If the houses are exempted from the provisions, there is no right to buy. I imagine that any local authority receiving an application from a tenant to buy a house which is exempted under the terms of the Act will simply tell the tenant that it is not eligible to be sold. Therefore, the vast majority of such cases will not be referred to the Secretary of State at all. The only reference to the Secretary of State is when a tenant wishes to buy a house for which exemption has been granted and persists in his wish. Therefore, the number of references in England and Scotland is irrelevant to the number exempted by the provisions of the legislation.

If the Minister intends to rise, I ask him to answer the direct question that I have put to him twice. Is the effect of the English legislation to exempt or exclude 220,000 houses in England and Wales while the Scottish legislation exempts or excludes only 6,000 houses in Scotland? Is that accurate or not?

Mr. Rifkind

As the right hon. Gentleman knows, the figures given for England and Wales are estimates. They were described as estimates in the last debate, and I therefore have nothing to add. He is quite wrong to say that in England and Wales the Secretary of State is not involved. If a local authority wishes to take advantage of the English provisions, it must be confirmed by the Secretary of State for the Environment. If only one house has so far been excluded under the English provisions, that is because, despite whatever larger numbers might be considered eligible, only one was in fact excluded. On exactly the same approach, that house would have been excluded in Scotland. It is not the Government's fault if the city of Glasgow authority has built no houses over the last 50 years which fall within the category of amenity housing.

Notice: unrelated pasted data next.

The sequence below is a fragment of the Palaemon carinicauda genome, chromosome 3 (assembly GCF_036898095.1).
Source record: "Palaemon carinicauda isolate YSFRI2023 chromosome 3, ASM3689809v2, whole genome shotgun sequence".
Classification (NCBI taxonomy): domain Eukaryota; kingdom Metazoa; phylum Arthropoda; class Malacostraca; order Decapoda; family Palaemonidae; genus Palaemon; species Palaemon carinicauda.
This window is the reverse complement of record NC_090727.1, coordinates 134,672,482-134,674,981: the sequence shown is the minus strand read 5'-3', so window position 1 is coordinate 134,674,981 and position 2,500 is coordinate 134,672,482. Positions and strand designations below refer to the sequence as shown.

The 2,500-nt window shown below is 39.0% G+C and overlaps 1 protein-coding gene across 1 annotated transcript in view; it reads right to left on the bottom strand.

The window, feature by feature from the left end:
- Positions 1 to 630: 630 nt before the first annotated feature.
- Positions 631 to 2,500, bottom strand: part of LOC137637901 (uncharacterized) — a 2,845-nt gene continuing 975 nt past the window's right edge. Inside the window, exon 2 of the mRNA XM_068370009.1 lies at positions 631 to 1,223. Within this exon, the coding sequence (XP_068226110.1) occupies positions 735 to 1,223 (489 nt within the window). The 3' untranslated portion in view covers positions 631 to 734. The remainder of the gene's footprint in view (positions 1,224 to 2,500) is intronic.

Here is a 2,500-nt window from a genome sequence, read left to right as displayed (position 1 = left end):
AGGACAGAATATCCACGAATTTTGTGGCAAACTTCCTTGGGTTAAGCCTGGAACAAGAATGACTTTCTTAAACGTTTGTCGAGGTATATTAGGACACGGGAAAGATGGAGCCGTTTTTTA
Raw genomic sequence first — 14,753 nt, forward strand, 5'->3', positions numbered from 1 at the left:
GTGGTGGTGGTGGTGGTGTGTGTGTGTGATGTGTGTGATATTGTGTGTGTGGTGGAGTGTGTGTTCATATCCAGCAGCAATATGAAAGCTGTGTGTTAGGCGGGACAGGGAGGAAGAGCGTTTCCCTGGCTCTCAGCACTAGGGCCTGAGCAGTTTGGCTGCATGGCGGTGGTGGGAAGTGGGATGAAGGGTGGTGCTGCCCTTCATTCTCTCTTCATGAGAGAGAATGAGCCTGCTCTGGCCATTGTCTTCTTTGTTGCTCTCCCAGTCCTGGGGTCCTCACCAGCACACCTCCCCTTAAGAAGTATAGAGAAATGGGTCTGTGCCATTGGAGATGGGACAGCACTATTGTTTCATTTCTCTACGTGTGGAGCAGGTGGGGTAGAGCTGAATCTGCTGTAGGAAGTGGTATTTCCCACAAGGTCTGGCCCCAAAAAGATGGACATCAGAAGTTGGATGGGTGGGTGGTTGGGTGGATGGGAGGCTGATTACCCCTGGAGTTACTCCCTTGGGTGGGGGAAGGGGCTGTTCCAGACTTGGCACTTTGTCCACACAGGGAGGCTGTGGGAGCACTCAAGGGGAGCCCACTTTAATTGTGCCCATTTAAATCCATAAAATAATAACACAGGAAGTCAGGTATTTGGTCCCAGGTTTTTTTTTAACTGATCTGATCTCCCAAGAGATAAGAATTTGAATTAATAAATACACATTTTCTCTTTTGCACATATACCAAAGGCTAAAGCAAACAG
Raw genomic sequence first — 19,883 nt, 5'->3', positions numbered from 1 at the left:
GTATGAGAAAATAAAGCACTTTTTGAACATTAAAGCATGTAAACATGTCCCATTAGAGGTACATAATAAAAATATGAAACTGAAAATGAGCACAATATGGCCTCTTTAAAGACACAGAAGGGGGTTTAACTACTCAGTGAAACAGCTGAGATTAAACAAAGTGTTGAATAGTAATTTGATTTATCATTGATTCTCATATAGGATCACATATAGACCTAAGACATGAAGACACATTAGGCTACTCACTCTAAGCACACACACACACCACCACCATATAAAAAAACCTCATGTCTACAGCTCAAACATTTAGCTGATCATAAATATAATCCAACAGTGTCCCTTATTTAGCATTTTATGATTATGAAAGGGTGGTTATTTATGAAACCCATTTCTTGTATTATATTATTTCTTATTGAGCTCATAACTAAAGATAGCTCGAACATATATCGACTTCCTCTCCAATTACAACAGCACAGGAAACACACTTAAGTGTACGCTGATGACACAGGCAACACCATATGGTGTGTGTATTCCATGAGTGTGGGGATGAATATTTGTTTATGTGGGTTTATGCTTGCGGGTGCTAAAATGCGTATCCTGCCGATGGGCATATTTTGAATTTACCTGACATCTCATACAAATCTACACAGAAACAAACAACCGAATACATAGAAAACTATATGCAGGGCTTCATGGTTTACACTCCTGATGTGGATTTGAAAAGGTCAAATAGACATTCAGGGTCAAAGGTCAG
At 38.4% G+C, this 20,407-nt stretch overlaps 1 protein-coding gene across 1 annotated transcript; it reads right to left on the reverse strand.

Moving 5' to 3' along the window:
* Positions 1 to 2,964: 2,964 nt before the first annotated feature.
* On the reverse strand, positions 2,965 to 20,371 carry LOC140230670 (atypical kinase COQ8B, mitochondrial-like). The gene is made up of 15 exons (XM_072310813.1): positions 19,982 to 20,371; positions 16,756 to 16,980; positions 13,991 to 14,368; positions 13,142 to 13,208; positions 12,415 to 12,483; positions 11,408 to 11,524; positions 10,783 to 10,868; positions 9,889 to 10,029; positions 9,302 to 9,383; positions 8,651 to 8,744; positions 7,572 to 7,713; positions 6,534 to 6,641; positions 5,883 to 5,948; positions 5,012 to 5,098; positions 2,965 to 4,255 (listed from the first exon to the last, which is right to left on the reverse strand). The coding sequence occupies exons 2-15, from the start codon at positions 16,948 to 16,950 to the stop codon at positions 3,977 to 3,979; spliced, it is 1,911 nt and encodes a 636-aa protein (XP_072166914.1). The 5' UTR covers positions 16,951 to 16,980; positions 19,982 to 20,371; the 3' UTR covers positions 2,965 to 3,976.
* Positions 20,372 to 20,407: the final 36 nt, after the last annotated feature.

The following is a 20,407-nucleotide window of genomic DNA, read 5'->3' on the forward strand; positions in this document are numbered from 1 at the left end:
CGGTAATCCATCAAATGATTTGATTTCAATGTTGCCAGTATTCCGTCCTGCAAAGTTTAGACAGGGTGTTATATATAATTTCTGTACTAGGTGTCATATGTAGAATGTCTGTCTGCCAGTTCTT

9.15 pm
Mr. Millan

The Minister is making another speech, but has not answered my point. He has admitted that 220,000 houses are covered by the English legislation and less than 6,000 by the Scottish legislation. There is no way in which those figures are comparable. The discrepancies arise because of the more restrictive definition in the Scottish legislation and the more liberal definition in the English legislation.

If the Minister argues that there is no difference, he can accept the new clause. It would put into the Scottish legislation exactly the same definition as is in the English legislation. If there is no difference in effect, there is no reason why the new clause should not be accepted. It would then be absolutely clear that the English and Scottish legislation said exactly the same things.